Since the start of winter I have collected about 80 litres worth of seawater. By the time we head back I think we will break the 100 litre mark (Have fun, Nick R!)

Mel, you have been prolific with your knitting this winter. What have you made so far?

A vest, two tops (a third in progress) a scarf, a neck warmer/cowl thing, a pair of wristlets for Cathie and a fail beanie which will have to be pulled out soon. I can be quite obsessive at times.

What is in store for you when you return home?

Lots of heat and humidity. I'll be flying back to Malaysia to spend Christmas and the Chinese New Year with my parents.

Well Mel, it has been a delight getting to know you a little better. Davis has enjoyed having its taste buds tantalized with your authentic dishes as we all watch those knitting projects progress.

Emperor comes to visit

This week we had a solitary visitor in the form of a young emperor penguin.

He came marching purposefully across the sea-ice and seemed to know where he was heading.

After a quick look around station he stopped for several minutes to allow photographs and then yawned and headed off in the direction of Amanda Bay, calling for friends as he went.

Weekend fishing on the sea-ice

On a sunny Sunday afternoon a few weeks ago, Timo Viehl organised a small fishing party on the sea ice close to the station.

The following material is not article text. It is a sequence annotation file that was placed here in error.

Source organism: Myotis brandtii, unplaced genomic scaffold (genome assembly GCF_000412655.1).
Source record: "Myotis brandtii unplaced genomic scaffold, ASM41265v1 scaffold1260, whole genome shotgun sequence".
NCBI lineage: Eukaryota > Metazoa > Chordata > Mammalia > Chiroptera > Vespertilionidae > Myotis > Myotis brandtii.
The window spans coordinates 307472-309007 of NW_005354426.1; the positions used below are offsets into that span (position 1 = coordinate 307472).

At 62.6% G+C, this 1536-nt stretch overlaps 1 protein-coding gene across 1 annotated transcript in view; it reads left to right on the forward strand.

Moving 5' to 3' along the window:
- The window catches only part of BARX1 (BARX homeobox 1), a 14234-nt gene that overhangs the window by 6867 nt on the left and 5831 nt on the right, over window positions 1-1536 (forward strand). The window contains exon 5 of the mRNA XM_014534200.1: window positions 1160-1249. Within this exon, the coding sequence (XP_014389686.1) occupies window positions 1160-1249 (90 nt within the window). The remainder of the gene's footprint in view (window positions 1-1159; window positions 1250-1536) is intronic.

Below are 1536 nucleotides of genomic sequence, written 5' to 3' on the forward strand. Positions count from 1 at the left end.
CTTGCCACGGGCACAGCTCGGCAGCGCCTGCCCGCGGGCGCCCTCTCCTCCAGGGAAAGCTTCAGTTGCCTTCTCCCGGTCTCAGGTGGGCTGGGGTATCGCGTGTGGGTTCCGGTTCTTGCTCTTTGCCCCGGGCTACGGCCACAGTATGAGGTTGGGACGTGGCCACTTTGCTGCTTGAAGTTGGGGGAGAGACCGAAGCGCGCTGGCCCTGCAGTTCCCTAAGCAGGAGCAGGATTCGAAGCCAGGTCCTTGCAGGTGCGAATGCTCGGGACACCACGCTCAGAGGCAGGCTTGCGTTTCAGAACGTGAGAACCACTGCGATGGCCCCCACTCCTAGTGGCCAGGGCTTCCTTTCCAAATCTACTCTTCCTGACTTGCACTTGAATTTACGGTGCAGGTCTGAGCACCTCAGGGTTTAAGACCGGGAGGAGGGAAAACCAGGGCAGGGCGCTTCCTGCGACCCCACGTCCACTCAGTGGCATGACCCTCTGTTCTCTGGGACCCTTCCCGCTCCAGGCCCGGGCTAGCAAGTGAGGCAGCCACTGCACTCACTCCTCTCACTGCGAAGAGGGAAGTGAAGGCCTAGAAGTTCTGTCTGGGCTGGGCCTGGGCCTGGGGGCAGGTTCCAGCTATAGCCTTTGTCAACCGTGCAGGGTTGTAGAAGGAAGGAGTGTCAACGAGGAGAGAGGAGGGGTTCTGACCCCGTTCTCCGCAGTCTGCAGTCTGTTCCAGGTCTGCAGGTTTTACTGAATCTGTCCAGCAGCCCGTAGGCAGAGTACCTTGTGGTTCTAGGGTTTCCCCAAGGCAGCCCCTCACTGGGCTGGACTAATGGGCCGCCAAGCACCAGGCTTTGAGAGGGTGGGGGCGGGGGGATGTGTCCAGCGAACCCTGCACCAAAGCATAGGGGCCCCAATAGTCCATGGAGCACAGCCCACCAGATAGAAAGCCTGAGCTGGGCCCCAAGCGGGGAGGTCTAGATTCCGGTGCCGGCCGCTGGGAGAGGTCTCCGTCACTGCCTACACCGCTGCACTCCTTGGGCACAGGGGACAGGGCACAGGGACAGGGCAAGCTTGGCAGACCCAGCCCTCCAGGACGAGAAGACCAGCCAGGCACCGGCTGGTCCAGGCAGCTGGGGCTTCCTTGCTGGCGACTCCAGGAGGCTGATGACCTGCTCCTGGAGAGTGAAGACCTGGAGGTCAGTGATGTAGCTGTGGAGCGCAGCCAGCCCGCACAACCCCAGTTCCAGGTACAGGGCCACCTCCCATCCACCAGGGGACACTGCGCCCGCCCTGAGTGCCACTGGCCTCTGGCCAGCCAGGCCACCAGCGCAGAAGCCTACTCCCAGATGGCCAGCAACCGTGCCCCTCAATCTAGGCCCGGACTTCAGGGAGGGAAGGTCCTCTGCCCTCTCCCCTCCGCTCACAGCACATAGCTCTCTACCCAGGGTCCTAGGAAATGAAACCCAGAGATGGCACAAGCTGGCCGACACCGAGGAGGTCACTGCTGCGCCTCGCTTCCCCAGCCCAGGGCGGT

Along with the fishing permits, Joe Glacken, Mark Coade, Timo and Brigid piled into the blue Hagg and set out with high hopes of hauling in a few big ones for dinner.

A hole was drilled in the ice and we settled down on buckets for seats, drinking hot coffee and dangling our lines. Alas, despite a few good bites, we were disappointed and went home empty-handed — but enjoyed our afternoon ‘fishing’ all the same.

80s Quiz Night

Ferret and Steph treated us to another Friday Quiz Night — a chance to see how much really does sink in and remain on recall.

This second quiz had an 80s theme which brought out the truly bad mullet hair cuts and the rather garish and un-flattering clothing we all remember so fondly. The evening was again well attended with four teams of four competing.